Consequently, the desire should not only concentrate on the aspect of people loving each other but also on how people adore other things which are not humans. Therefore, another reason for friendship would be a desire which controls people’s psychology toward the things they appreciate. Such an aspect of affection means the loved one might not necessarily appreciate the one giving the adoration. For instance, an apple might not appreciate the fruit-lover, but still, the person will be sustained.

Another reason for loving is an attitude, and this is what has worked for many people today. The desire for romantic lovers, family members, and friends is controlled by attitudes (Kolodny 138). This is the same affection structure, which works among colleagues. Such assumption makes the term used ordinarily and, therefore, it is less than the feature of a psychological state. From the first-person perspective, there is a facet of reflective sense which controls attitudes toward this emotion. When such an experience occurs, it becomes appropriate, and, therefore, the person receiving the adoration feels the connection.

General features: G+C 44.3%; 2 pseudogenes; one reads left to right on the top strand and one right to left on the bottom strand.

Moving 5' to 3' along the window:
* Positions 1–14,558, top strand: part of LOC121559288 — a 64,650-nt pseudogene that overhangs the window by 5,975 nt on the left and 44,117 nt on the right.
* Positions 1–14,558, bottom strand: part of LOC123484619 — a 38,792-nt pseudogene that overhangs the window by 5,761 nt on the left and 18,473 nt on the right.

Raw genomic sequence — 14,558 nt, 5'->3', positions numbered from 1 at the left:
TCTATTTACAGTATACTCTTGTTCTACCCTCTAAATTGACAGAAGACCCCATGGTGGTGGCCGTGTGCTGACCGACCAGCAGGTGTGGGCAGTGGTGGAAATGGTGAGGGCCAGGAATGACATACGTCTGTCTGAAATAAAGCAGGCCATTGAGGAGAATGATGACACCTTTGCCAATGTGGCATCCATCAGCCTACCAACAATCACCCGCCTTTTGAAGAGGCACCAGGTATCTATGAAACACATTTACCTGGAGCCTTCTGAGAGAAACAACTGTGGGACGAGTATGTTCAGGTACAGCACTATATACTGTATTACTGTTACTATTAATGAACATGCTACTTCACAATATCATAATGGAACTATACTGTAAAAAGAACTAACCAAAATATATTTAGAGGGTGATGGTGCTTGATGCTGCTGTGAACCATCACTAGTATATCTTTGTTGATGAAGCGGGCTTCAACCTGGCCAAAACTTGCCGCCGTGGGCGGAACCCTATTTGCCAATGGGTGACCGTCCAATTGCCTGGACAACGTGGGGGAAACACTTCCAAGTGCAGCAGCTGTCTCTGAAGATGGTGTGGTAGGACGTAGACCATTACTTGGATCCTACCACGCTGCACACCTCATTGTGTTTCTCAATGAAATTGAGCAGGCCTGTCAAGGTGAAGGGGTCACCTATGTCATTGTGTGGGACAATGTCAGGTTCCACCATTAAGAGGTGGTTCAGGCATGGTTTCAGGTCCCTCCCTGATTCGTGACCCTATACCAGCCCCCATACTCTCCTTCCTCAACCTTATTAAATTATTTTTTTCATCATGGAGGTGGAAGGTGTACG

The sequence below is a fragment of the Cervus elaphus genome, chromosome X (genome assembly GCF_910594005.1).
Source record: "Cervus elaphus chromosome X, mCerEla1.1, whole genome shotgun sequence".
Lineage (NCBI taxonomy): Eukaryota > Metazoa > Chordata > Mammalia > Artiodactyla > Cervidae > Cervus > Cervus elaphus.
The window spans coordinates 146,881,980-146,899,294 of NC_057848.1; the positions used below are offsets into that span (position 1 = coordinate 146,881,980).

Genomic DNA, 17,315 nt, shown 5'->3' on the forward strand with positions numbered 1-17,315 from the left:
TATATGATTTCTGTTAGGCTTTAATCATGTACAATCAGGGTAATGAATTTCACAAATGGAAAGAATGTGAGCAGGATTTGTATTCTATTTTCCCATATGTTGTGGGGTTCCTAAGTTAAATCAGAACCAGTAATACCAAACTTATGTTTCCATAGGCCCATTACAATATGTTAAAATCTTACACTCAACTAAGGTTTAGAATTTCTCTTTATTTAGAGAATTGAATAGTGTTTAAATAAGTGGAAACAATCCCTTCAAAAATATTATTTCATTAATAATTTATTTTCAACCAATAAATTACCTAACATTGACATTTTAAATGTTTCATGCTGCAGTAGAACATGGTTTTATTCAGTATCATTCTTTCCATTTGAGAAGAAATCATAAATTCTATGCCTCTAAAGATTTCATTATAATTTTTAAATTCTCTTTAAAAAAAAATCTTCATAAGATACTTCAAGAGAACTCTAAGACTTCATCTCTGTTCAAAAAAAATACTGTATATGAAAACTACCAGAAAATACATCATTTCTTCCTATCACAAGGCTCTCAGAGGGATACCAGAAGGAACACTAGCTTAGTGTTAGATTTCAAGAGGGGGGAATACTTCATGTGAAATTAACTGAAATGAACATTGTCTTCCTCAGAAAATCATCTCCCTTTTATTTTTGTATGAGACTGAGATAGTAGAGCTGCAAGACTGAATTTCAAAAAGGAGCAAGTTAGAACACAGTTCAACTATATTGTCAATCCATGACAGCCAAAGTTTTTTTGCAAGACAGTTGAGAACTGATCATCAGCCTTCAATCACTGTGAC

This explains why some people, such as wives, would love their husbands even if they are abusive. Alternatively, this reveals the aspect of love given to the parents, who do not value the children of the individual who is giving love. Thus, it means love might not have a specific reason as to why a person deserves the feeling, but it operates in the context of attitude. In that regard, adoration occurs as an emotion, and there is a reason or need for this emotion in the current society.

Frankfurt’s theory reveals various features of love occurring in the romantic context, and this is what people refer to when talking about relationships. The author’s concept shows a disinterested concern about the flourishing or the well-being of the loved one (McKeever 205). Some, therefore, fall in love to supplement the aspect of promoting and serving the well-being of the individuals they adore. Thus, the primary principle to love is meeting the demands of the virtue without expecting a favor in return. For this emotion to work, it requires the parties to ensure they value it as an object instead of as a means (McKeever 205).

The theory simplifies it to mean, that if anyone falls in love with another person because of money, then it means the loved one is not receiving genuine love because the desires involved are centered on self-interest. Adoring someone, therefore, should not have a reason connected to personal needs such as improving life at the expense of one party.